Biden (divided Congress)

In a Biden win with a GOP-controlled Senate scenario, healthcare likely enjoys a strong initial relief rally. A split Congress likely accomplishes little on healthcare. In the absence of long-term clarity, however, healthcare will likely again be subject to policy uncertainty ahead of the 2022 midterm elections. But if bipartisanship could emerge on healthcare, any compromise on drug pricing would likely be even more moderate, and thus less negative for the pharmaceutical industry. While a low probability outcome, bipartisan legislative compromise on drug pricing would be the best outcome for pharmaceutical stocks.

Trump (status quo)

In a status quo election scenario, we also expect an initial relief rally for the healthcare sector. However, we think the current administration’s rhetoric has not been supportive of the healthcare sector, and that ongoing uncertainty around healthcare policy and the future of the ACA could quickly reemerge in the next Congress, capping the upside to healthcare stocks.

Healthcare sector at multi-decade valuation lows

S&P 500 healthcare sector P/E relative to S&P 500, next year's earnings

Source: Factset, UBS, as of 12 October 2020

Infrastructure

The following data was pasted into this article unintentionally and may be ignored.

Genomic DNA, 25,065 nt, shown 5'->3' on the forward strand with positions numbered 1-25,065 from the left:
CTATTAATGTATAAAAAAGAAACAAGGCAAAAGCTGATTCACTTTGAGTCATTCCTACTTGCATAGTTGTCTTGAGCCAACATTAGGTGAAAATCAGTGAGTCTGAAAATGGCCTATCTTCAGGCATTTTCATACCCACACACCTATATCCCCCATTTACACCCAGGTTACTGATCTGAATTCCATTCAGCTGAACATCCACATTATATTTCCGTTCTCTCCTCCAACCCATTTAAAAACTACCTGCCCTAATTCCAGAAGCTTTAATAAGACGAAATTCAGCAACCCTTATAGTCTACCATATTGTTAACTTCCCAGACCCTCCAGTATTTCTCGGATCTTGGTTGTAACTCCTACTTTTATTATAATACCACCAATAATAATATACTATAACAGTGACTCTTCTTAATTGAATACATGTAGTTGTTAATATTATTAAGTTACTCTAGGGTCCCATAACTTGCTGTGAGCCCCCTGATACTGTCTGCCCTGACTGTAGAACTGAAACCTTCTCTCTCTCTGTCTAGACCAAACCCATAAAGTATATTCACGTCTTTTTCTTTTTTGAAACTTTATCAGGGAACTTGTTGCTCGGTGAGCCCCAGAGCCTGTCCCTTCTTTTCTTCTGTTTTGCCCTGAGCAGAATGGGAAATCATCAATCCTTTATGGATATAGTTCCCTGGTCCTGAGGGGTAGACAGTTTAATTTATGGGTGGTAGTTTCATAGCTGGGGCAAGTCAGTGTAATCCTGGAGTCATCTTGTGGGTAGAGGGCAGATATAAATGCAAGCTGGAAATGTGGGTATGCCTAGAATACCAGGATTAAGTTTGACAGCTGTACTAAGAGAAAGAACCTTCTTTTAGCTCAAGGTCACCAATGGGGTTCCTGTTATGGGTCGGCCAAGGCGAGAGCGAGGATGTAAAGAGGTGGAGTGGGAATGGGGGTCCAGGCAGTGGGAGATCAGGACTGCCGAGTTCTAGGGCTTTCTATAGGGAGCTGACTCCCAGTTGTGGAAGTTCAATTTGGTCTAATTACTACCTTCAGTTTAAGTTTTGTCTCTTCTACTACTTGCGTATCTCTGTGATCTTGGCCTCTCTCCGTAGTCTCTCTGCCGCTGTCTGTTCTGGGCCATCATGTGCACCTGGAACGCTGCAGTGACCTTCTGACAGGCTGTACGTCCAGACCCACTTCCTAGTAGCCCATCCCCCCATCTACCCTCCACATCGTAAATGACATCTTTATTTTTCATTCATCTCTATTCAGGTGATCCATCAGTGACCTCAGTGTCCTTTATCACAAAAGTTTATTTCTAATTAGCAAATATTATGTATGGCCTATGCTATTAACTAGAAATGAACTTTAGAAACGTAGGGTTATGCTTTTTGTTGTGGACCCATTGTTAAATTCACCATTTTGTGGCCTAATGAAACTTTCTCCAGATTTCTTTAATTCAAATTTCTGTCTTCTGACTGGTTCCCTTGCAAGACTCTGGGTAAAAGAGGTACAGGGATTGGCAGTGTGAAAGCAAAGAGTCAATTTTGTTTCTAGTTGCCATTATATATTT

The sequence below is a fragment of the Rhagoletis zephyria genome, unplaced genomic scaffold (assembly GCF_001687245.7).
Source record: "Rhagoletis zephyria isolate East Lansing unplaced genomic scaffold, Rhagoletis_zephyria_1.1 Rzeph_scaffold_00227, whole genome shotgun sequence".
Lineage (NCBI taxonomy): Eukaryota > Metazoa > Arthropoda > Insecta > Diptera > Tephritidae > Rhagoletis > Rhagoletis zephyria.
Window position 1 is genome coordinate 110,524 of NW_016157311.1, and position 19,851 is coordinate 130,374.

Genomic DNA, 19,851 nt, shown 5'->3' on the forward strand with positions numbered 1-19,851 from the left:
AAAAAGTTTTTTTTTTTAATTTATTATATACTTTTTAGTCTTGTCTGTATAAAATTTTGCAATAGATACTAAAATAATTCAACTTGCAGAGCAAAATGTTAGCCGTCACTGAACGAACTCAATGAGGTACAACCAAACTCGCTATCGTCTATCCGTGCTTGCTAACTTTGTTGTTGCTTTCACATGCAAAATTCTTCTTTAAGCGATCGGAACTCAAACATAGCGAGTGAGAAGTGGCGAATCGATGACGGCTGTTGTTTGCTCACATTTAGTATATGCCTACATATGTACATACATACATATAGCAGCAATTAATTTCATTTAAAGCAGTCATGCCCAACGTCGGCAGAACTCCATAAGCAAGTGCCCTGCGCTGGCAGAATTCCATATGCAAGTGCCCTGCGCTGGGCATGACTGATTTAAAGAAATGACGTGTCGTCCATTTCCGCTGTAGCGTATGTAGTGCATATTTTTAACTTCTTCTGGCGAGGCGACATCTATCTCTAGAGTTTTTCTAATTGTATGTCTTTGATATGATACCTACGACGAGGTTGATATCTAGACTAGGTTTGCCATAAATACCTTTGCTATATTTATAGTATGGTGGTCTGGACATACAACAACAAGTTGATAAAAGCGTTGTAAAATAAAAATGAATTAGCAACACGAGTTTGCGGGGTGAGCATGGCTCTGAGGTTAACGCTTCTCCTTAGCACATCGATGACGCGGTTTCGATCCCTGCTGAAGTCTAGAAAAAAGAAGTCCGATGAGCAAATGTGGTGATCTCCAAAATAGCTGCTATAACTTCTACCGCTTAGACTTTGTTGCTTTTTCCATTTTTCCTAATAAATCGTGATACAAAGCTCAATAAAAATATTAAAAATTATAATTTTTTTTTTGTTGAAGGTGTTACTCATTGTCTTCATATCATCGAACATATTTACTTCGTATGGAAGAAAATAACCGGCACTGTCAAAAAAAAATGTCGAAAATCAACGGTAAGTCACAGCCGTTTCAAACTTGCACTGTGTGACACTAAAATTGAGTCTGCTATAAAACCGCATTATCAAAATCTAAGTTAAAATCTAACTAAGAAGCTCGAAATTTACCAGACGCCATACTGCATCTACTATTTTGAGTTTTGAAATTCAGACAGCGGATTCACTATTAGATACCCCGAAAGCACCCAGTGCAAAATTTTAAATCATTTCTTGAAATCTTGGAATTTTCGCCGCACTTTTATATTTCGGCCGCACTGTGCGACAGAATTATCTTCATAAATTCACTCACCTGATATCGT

Infrastructure

One outcome of the upcoming US elections will likely involve more infrastructure spending regardless of who wins this November. However, the end result could be materially different based on the possible election outcomes.

Blue Wave

We believe the recent gridlock to passing a large infrastructure bill is likely to be finally broken with a Democrat sweep as the party views it as a way to inject stimulus into the economy and address climate change. Under this scenario, we would see a wide array of winners as it would impact not only infrastructure, but green energy initiatives as well. Biden’s announced plan is an ambitious USD 2 trillion climate and infrastructure plan that dramatically accelerates prior proposals. However, anything short of this outcome would be negative for the exposed stocks given their outperformance in recent months.

The main industries to benefit are machinery, engineering and construction, chemicals, electrical equipment, and construction materials. The focus on energy efficiency should also be a positive for the climate control and building solutions stocks as building and homes are upgraded for improved efficiency. The plan’s focus on zero-emissions public transportation options should boost spending on emission-free railroads, trucks, and buses. This likely would help companies exposed to hydrogen and fuel cells, electric charging, and battery materials.

Biden (divided Congress)